Applied Dominants (week 6)

Having covered diatonic chords, we now move to chromatic (having sharps or flats outside of the key signature) chords.

Applied dominants (sometimes called secondary dominants – from which I will refrain because of secondary functions, week 2) are one of the most straightforward chromatic concepts. Since we define Dominant function by its sound and resolution, almost anytime we hear a major triad with an added minor 7th we think “Dominant!” even if it isn’t leading to the original Tonic. These chromatically-altered chords apply their dominant function to chords other than tonic. We can momentarily think in a new key for 2 chords.

Generally, a raised pitch will indicate the new applied leading tone, emphasizing the following chord. For an applied dominant of the Dominant, the leading tone is fi, #4, pulling a half-step up to sol, the root of the chord. The dominant of the dominant is common and special enough to get its own symbol, the double-D shown below. Other applied dominants appear in parentheses: (D)P – D of Predominant for example. All of the brief examples assume a key signature of 1 flat.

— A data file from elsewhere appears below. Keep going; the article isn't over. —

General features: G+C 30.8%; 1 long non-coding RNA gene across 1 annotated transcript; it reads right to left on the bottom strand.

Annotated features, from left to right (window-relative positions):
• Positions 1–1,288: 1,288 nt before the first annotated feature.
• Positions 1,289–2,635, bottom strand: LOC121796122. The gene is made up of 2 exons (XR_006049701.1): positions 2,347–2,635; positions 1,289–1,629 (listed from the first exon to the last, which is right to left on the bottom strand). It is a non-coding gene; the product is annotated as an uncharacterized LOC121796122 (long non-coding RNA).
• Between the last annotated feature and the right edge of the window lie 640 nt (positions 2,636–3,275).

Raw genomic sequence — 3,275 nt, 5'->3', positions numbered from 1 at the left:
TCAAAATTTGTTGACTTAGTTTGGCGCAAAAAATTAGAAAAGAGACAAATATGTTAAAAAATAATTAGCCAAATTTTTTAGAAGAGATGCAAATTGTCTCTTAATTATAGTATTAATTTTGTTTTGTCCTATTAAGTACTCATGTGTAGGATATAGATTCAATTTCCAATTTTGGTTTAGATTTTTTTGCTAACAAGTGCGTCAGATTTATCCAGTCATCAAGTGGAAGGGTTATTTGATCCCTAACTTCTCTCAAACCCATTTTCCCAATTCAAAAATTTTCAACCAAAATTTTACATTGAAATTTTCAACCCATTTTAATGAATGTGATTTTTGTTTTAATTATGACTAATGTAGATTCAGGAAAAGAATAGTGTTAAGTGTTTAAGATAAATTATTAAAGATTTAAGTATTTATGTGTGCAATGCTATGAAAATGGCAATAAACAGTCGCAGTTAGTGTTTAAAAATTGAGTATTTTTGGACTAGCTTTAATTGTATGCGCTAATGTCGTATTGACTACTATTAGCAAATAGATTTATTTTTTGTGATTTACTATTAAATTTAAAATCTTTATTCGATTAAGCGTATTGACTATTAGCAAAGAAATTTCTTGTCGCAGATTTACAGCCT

Here are the chromatic notes to look for when looking for different applied dominants.

In major:
Solfege          applied D going to this chord
fi (#4) -> so –   D
di (#1) -> re –   Pr
si (#5) -> la –   Tr/Pv
ri (#2) -> mi –   Tvte (b7) -> la –   P

dprmaj             dtrmaj        dtvmaj

In minor:
Solfege          applied D going to this chord
fi (#4) -> so –    D
mi (#3) -> fa –    p
rah (b2) -> do – tV/pR
le (6) -> so –      tR

ddmindpmin            dtvmin       dtrmin

The only applied dominants that don’t have chromatically raised leading tones are (D)P, (D)tR, and (D)tV, as seen above. The (D)P instead has a lowered 7th of the chord (D7)P, which resolves to the third of the following triad. (D7)tV is similar in minor, having a lowered pitch acting as the 7th of the dominant functioning chord. (D7)tR has no chromatic notes at all, because the relative major of a given key shares the same key signature.

In the following example (click to see larger version), you can see some applied dominants at work in a Beethoven Piano Sonata. Applied dominants get inverted and altered just the same way normal dominants do; if the extra ninth that gets added to rootless-dominants is a chromatically-lowered pitch in the key, then a b9 is used to indicate this, as seen in mm. 7, 12, and 15.


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